CROSSFIRE by David Hagberg

CROSSFIRE

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KIRKUS REVIEW

 Russians, Iranians, Americans, Nazis, Israelis, and Argentines go for each others' throats in the search for real, fake, old, and new gold in at least two hemispheres. Hagberg (Countdown, Cross Fire) also writes as Sean Flannery (Counterstrike, Crossed Swords). The mystery guest enters the American Embassy in Paris and signs in as Kirk McGarvey. He conducts a bit of fake business about a lapsed passport and then wanders off on his own to plant enough plastic explosive to demolish the building and then slips outside to push the button. The real Kirk McGarvey, an out-of- favor CIA assassin, recognizes the professional signature of Arkady Kurshin, the Russian superagent that McGarvey himself had shot and thrown overboard in the middle of the Mediterranean. Could Kurshin have survived? And is he carrying out a personal vendetta? He could and he is. McGarvey, who hadn't been doing much of anything, suddenly has his hands full searching for Kurshin--whose Paris job is just the first in a series planned for all the major European capitals--and also searching with a very tense, very sexy brunette for a missing Nazi submarine, last seen off Argentina. The U-boat's captain was the brunette's father, and there was a very valuable cargo--possibly a load of ill-gotten gold the size of a shipment from the US to Iran that McGarvey must keep from disappearing into the Soviet Disunion. Sounds terribly confusing, but it's not. After 18 journeyman thrillers, Hagberg knows what he's doing. McGarvey wears very well indeed.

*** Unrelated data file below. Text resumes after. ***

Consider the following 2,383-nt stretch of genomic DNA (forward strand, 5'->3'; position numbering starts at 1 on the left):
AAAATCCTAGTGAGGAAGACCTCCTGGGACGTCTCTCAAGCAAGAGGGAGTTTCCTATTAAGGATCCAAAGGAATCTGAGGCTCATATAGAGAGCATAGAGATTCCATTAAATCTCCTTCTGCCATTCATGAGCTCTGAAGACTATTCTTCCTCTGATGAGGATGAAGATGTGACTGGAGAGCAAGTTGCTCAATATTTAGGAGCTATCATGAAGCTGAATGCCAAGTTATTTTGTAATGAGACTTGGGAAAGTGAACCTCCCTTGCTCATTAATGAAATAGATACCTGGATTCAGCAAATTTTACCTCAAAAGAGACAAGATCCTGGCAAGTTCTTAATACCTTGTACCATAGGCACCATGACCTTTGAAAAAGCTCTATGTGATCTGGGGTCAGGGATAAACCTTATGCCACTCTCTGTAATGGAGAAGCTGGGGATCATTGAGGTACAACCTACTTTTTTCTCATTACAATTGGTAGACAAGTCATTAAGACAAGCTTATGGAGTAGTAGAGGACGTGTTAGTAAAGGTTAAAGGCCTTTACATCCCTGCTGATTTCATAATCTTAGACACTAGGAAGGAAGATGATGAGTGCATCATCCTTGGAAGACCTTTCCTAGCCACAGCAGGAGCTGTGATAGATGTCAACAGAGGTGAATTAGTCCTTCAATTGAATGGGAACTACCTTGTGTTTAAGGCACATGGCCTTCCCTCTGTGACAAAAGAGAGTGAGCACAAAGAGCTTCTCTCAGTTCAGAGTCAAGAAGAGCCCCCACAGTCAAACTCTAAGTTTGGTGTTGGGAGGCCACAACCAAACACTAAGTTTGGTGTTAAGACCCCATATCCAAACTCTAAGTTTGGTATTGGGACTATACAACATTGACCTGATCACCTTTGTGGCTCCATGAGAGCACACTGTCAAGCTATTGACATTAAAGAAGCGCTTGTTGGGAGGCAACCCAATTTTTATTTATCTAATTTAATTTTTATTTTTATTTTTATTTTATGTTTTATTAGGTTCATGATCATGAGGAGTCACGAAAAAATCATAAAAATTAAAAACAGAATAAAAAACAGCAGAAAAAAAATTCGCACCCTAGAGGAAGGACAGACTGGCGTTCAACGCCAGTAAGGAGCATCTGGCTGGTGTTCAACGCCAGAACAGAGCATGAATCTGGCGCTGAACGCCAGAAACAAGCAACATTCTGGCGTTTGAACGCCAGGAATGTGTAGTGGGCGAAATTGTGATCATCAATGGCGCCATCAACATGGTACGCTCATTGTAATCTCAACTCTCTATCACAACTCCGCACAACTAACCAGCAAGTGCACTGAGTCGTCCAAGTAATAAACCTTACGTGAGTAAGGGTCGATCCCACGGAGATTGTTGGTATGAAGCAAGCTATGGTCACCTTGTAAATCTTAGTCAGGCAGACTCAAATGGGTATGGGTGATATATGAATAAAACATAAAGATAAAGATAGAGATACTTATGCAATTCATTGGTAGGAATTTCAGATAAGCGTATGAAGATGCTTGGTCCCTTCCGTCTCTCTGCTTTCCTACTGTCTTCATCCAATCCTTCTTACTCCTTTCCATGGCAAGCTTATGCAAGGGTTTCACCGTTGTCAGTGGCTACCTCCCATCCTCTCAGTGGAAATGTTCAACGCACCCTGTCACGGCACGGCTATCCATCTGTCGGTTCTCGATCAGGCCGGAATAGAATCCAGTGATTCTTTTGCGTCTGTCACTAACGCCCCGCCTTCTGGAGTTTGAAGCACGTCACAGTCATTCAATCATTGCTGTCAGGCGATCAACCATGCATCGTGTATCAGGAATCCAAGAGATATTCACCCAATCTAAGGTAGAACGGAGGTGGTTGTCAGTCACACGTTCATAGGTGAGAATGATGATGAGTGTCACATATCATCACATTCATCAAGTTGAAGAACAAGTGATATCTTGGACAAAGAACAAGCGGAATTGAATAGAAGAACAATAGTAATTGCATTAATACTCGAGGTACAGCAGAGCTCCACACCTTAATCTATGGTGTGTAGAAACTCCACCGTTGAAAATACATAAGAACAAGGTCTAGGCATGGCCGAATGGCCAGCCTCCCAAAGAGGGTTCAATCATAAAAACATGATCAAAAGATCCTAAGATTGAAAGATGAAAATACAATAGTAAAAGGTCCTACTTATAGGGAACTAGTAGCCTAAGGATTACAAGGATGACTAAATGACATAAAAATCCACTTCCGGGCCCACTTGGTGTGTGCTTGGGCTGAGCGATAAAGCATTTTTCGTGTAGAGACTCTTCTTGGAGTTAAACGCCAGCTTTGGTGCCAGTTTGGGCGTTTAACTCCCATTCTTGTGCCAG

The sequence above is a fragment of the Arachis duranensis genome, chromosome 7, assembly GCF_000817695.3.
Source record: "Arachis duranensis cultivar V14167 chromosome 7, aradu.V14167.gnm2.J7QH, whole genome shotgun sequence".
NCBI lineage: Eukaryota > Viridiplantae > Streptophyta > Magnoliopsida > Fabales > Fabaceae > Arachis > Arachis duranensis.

Pub Date: June 18th, 1991
ISBN: 0-312-85162-6
Page count: 416pp
Publisher: Tor
Review Posted Online:
Kirkus Reviews Issue: April 15th, 1991




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